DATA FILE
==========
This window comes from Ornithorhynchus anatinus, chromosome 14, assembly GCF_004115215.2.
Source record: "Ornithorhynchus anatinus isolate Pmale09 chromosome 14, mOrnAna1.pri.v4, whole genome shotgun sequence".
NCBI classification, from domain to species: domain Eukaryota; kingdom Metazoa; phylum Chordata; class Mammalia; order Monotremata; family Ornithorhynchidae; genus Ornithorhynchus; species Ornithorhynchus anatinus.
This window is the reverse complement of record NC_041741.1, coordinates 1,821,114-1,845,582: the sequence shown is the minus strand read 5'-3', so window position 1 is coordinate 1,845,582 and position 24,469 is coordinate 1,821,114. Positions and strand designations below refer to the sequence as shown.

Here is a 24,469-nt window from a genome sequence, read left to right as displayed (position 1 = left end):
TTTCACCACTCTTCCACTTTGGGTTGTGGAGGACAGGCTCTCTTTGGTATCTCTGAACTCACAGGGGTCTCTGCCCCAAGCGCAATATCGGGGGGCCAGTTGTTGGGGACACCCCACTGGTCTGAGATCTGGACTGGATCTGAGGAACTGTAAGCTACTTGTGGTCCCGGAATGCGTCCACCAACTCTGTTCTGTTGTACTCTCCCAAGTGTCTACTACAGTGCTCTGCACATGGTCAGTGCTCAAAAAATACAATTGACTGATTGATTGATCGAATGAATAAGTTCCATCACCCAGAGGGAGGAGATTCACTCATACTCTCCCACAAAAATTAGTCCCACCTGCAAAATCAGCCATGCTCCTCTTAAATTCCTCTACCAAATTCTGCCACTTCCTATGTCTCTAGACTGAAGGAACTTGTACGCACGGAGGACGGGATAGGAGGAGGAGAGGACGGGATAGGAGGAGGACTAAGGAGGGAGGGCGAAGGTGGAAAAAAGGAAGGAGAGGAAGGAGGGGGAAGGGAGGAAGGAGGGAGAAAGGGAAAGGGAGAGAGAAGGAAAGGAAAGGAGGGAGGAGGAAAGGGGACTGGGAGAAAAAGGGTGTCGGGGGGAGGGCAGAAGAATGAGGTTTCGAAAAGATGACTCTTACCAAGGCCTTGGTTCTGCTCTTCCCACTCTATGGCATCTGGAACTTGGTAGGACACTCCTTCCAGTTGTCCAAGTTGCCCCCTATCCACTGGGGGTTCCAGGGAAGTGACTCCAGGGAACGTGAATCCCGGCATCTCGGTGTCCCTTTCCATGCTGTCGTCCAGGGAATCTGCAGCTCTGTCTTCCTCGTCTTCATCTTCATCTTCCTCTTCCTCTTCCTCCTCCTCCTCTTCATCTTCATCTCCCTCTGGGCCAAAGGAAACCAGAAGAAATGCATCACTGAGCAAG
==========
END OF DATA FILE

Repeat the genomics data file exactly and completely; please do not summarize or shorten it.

This window comes from Ornithorhynchus anatinus, chromosome 14, assembly GCF_004115215.2.
Source record: "Ornithorhynchus anatinus isolate Pmale09 chromosome 14, mOrnAna1.pri.v4, whole genome shotgun sequence".
NCBI classification, from domain to species: domain Eukaryota; kingdom Metazoa; phylum Chordata; class Mammalia; order Monotremata; family Ornithorhynchidae; genus Ornithorhynchus; species Ornithorhynchus anatinus.
This window is the reverse complement of record NC_041741.1, coordinates 1,821,114-1,845,582: the sequence shown is the minus strand read 5'-3', so window position 1 is coordinate 1,845,582 and position 24,469 is coordinate 1,821,114. Positions and strand designations below refer to the sequence as shown.

Here is a 24,469-nt window from a genome sequence, read left to right as displayed (position 1 = left end):
TTTCACCACTCTTCCACTTTGGGTTGTGGAGGACAGGCTCTCTTTGGTATCTCTGAACTCACAGGGGTCTCTGCCCCAAGCGCAATATCGGGGGGCCAGTTGTTGGGGACACCCCACTGGTCTGAGATCTGGACTGGATCTGAGGAACTGTAAGCTACTTGTGGTCCCGGAATGCGTCCACCAACTCTGTTCTGTTGTACTCTCCCAAGTGTCTACTACAGTGCTCTGCACATGGTCAGTGCTCAAAAAATACAATTGACTGATTGATTGATCGAATGAATAAGTTCCATCACCCAGAGGGAGGAGATTCACTCATACTCTCCCACAAAAATTAGTCCCACCTGCAAAATCAGCCATGCTCCTCTTAAATTCCTCTACCAAATTCTGCCACTTCCTATGTCTCTAGACTGAAGGAACTTGTACGCACGGAGGACGGGATAGGAGGAGGAGAGGACGGGATAGGAGGAGGACTAAGGAGGGAGGGCGAAGGTGGAAAAAAGGAAGGAGAGGAAGGAGGGGGAAGGGAGGAAGGAGGGAGAAAGGGAAAGGGAGAGAGAAGGAAAGGAAAGGAGGGAGGAGGAAAGGGGACTGGGAGAAAAAGGGTGTCGGGGGGAGGGCAGAAGAATGAGGTTTCGAAAAGATGACTCTTACCAAGGCCTTGGTTCTGCTCTTCCCACTCTATGGCATCTGGAACTTGGTAGGACACTCCTTCCAGTTGTCCAAGTTGCCCCCTATCCACTGGGGGTTCCAGGGAAGTGACTCCAGGGAACGTGAATCCCGGCATCTCGGTGTCCCTTTCCATGCTGTCGTCCAGGGAATCTGCAGCTCTGTCTTCCTCGTCTTCATCTTCATCTTCCTCTTCCTCTTCCTCCTCCTCCTCTTCATCTTCATCTCCCTCTGGGCCAAAGGAAACCAGAAGAAATGCATCACTGAGCAAG